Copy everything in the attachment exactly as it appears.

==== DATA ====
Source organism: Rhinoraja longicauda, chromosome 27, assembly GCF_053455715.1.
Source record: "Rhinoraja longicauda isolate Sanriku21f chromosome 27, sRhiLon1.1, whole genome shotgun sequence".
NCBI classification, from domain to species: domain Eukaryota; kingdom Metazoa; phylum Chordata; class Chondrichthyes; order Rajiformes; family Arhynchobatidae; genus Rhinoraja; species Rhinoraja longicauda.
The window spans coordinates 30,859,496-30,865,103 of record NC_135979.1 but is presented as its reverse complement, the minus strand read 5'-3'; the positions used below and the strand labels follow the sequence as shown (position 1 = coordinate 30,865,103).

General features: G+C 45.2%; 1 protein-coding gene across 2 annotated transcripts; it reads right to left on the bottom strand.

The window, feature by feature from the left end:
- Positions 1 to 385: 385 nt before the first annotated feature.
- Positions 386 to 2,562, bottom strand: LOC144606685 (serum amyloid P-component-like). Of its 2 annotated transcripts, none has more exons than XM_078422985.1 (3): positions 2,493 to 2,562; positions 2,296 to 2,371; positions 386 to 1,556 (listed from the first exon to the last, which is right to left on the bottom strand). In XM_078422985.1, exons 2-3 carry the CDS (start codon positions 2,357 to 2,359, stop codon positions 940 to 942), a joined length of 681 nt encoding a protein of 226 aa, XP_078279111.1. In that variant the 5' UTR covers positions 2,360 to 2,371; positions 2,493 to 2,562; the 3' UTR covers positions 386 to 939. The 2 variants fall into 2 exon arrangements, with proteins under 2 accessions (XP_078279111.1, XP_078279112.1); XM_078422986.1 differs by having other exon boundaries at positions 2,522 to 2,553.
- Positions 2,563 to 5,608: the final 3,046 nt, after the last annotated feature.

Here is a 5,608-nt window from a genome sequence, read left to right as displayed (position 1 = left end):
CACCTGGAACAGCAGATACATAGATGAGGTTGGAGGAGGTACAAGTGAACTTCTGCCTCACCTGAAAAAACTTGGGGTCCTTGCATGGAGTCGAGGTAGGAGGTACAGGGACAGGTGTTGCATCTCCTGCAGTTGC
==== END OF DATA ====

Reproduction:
Source organism: Rhinoraja longicauda, chromosome 27, assembly GCF_053455715.1.
Source record: "Rhinoraja longicauda isolate Sanriku21f chromosome 27, sRhiLon1.1, whole genome shotgun sequence".
NCBI classification, from domain to species: domain Eukaryota; kingdom Metazoa; phylum Chordata; class Chondrichthyes; order Rajiformes; family Arhynchobatidae; genus Rhinoraja; species Rhinoraja longicauda.
The window spans coordinates 30,859,496-30,865,103 of record NC_135979.1 but is presented as its reverse complement, the minus strand read 5'-3'; the positions used below and the strand labels follow the sequence as shown (position 1 = coordinate 30,865,103).

General features: G+C 45.2%; 1 protein-coding gene across 2 annotated transcripts; it reads right to left on the bottom strand.

The window, feature by feature from the left end:
- Positions 1 to 385: 385 nt before the first annotated feature.
- Positions 386 to 2,562, bottom strand: LOC144606685 (serum amyloid P-component-like). Of its 2 annotated transcripts, none has more exons than XM_078422985.1 (3): positions 2,493 to 2,562; positions 2,296 to 2,371; positions 386 to 1,556 (listed from the first exon to the last, which is right to left on the bottom strand). In XM_078422985.1, exons 2-3 carry the CDS (start codon positions 2,357 to 2,359, stop codon positions 940 to 942), a joined length of 681 nt encoding a protein of 226 aa, XP_078279111.1. In that variant the 5' UTR covers positions 2,360 to 2,371; positions 2,493 to 2,562; the 3' UTR covers positions 386 to 939. The 2 variants fall into 2 exon arrangements, with proteins under 2 accessions (XP_078279111.1, XP_078279112.1); XM_078422986.1 differs by having other exon boundaries at positions 2,522 to 2,553.
- Positions 2,563 to 5,608: the final 3,046 nt, after the last annotated feature.

Here is a 5,608-nt window from a genome sequence, read left to right as displayed (position 1 = left end):
CACCTGGAACAGCAGATACATAGATGAGGTTGGAGGAGGTACAAGTGAACTTCTGCCTCACCTGAAAAAACTTGGGGTCCTTGCATGGAGTCGAGGTAGGAGGTACAGGGACAGGTGTTGCATCTCCTGCAGTTGC